Non-Fiction Book Review | “Saints at Devil’s Gate: Landscapes along the Mormon Trail” by Laura Allred Hurtado and Bryon C. Andreasen

Posted Sunday, 26 February, 2017 by jorielov , , , , , , , , 0 Comments

Book Review Banner using Unsplash.com (Creative Commons Zero) Photography by Frank McKenna

Acquired Book By: I received an enquiry from the (LDS) Church Historian Press regarding working with them on select non-fiction releases – which interested me as I have been reading LDS Fiction and Non-Fiction for the past two years. My interests in non-fiction (LDS or otherwise) tend to parallel through the historical past (as I love learning about History) and thread through biographical accounts of persons who lived. I love to seek out a variety of topics across different sub-interests of mine – including Science, Philosophy and Feminism as well. Being an ancestral sleuth in my family alongside my Mum, I love finding out the hidden histories not as well known as other aspects of the historical past, too. Therefore, when they approached me about reviewing for them, I was quite keen to find out more about their releases. This marks my first review with a second shortly following: ‘At the Pulpit’ a special overview of LDS Women.

I received a complimentary copy of “Saints at Devil’s Gate” direct from the publisher The Church Historian’s Press (in conjunction with The Church of Latter-day Saints) in exchange for an honest review. I did not receive compensation for my opinions or thoughts shared herein.

Why I was keenly interested in this particular release:

Originally, I was meant to post my review on behalf of ‘Saints at Devil’s Gate’ in January – however, due to personal reasons (related to life after my father’s stroke) I haven’t been able to post as frequently as I had beforehand – I’ve been spending the past few months re-adjusting to my father’s recovery and being his main caregiver whilst my Mum works full-time in order to offset my father’s recovery. It hasn’t lended itself to feeling very readerly or in the mood to blog – I’ve had to make adjustments to my online life as I re-emerge into my reading life one story at a time. I admit, I haven’t quite found the balance I am seeking but throughout January & February, I can say, my family and I have found positive enroads moving forward with my father’s recovery, as well as keeping observant on how the after effects of his stroke’s are affecting his everyday life.

Having said this – I originally wanted to post this review far ahead of my second review for the LDS Church, however, sometimes in our lives things happen which upset the course we’re walking. The best we can do is try to make amends lateron and follow-up after the dust settles. I’ve been struggling to re-inspire myself forward in my readings – finding that whilst I feel more confident in what I’m doing offline to help my Dad, I haven’t quite transitioned through to finding down-time to focus on things outside our personal sphere. I’d like to find a way to read and blog more regularly similar to the pace I was starting to set forth as my ‘new regular norm’ last Autumn, as despite pairing down my commitments, I was finding reading several books a week to be quite enjoyable – especially with a more relaxed pace of deadlines.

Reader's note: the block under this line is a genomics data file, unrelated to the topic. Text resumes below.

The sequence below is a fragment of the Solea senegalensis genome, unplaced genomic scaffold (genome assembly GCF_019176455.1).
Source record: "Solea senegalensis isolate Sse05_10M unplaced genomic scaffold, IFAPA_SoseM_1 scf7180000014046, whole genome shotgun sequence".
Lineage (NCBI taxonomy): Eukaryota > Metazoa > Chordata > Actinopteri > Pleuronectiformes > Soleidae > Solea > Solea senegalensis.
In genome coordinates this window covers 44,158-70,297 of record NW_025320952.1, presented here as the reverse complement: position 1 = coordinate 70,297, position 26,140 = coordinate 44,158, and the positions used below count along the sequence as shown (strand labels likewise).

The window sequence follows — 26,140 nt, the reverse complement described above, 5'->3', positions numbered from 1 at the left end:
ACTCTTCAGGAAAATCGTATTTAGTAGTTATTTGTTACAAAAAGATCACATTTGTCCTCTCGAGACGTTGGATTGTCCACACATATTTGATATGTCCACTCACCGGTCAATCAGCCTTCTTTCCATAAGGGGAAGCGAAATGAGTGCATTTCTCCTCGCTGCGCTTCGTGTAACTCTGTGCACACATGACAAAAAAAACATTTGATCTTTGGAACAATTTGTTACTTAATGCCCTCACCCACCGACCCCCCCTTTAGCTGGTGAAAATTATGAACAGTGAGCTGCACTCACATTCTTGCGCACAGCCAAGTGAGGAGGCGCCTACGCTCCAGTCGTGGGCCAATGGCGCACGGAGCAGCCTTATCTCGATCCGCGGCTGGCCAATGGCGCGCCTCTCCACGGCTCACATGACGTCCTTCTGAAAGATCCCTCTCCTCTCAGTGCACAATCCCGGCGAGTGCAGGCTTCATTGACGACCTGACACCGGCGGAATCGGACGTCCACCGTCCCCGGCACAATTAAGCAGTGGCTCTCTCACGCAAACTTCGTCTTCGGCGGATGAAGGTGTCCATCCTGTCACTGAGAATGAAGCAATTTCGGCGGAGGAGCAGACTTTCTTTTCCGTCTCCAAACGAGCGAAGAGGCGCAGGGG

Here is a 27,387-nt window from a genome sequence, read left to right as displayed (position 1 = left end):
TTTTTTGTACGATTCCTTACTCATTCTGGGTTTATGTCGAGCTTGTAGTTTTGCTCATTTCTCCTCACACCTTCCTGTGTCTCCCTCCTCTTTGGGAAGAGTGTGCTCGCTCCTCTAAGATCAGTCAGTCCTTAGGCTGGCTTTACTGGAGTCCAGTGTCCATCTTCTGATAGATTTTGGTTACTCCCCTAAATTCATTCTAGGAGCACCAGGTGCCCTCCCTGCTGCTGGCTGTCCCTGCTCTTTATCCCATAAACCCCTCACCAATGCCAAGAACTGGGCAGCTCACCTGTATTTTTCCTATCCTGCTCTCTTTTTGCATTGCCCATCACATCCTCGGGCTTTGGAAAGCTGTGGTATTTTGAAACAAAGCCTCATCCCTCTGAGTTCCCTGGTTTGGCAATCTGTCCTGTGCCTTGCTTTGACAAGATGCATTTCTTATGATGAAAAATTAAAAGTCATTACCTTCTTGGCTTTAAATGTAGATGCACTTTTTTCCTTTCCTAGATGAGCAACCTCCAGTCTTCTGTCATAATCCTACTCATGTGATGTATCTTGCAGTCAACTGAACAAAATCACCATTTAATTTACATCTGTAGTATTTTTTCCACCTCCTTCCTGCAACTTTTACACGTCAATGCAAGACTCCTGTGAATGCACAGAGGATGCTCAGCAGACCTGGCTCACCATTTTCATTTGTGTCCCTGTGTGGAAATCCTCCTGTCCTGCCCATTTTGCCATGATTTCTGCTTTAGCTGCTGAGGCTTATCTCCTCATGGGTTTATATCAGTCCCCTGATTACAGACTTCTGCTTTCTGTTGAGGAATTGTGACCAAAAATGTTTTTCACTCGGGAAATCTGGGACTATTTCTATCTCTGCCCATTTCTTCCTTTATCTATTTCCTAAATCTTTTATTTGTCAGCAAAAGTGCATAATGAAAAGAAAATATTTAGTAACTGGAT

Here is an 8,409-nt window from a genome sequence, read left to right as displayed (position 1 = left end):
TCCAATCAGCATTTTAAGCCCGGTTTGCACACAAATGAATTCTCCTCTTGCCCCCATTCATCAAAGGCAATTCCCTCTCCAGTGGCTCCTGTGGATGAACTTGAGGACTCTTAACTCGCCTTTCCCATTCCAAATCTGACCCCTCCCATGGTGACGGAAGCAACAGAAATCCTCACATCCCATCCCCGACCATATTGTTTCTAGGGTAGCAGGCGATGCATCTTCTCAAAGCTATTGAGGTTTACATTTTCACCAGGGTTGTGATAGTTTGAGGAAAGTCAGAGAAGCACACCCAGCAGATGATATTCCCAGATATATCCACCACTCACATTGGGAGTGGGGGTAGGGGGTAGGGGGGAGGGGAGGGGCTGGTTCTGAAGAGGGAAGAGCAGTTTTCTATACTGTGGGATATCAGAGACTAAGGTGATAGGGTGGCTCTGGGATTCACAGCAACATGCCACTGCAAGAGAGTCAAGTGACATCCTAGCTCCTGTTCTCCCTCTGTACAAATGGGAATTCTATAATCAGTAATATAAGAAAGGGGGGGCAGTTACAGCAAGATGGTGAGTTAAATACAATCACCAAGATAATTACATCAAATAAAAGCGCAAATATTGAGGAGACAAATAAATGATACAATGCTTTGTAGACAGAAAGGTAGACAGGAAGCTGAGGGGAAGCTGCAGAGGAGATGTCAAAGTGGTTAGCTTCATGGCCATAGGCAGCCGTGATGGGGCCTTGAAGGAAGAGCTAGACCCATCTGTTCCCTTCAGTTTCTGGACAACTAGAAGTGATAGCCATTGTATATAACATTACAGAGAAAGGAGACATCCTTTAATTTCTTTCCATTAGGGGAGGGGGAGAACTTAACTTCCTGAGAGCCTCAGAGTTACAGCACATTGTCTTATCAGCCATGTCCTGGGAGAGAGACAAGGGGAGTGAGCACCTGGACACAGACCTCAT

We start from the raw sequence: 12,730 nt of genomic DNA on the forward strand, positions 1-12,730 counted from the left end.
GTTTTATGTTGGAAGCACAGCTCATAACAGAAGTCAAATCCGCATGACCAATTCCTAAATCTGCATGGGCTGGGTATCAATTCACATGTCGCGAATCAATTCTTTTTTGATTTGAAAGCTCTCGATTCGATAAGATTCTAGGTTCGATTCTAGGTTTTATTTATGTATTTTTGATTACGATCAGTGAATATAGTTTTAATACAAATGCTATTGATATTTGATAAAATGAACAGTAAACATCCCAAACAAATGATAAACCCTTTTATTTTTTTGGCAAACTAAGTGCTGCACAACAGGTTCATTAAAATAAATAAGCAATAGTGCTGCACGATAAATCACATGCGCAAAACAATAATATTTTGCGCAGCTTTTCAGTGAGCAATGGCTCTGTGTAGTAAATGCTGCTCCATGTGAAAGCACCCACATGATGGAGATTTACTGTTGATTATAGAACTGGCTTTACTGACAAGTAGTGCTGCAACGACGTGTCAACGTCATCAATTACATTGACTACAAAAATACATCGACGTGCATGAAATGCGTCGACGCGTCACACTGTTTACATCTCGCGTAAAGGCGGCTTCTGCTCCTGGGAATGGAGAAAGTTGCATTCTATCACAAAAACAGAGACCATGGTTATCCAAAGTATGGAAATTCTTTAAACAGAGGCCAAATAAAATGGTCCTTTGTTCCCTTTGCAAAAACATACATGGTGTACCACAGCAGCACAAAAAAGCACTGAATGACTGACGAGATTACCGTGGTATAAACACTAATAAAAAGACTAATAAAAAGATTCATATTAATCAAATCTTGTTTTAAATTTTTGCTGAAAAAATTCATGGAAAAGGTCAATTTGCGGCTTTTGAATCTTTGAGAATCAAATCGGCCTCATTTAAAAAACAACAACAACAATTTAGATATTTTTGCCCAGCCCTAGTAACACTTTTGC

I am hoping with each new post and book I consume now, will be one story closer to finding my bookish spirit renewed as I inch towards balancing being a caregiver and a hearty reader of stories – coming full circle since the fateful day I watched my father have a stroke before the paramedics and doctors were involved. Some events cause small ripples of changes and other times, our lives change in such distinctive ways, it takes us a bit of time to ‘catch-up’ to realising we’re not quite the same as we were but that doesn’t mean life won’t continue forward – it’s simply we need to allow ourselves a bit more breathing space to sort it all out. Find our way, and hope everyone along the way understands our absences where we cannot always pull things together.

The reason I wanted to accept receiving ‘Saints at Devil’s Gate’ is because it’s a photographically inspired art book – following in the footsteps of the Mormon Pioneers who went West in search of a new place to call home. Through my ancestral research – I have come to find out more about how all of our ancestors made their way in the world. Courtesy of the LDS Church for providing us with the best resource to seek out our ancestors: FamilySearch.org. I’ve mentioned this previously on my blog – how thankful I am to Family Search and the LDS Church for providing all of us a method of researching our family and ancestral lines.

Although I am non-LDS Protestant, part of what I researched led me to find I have Pioneers of the LDS Church in my ancestral past – where a marriage separated part of my ancestral family. The wife of one of my ancestors had to say ‘goodbye’ to her family as they moved West – taking the long road out to Utah, whilst staying behind to start her family, having been recently married. This is as much as I can pull together by what is left behind to be found. At least, I think this is what happened! There is always an error of caution when researching your ancestral heritage – are the pieces pulling together in the right way and are we interpreting the clues in the right way to understand the lives of our ancestors? I am unsure if I will find more at a later date or not, but for now, I thought it was keenly interesting on the fringes of finding out about this – a book about the Mormon Trail was available to be reviewed!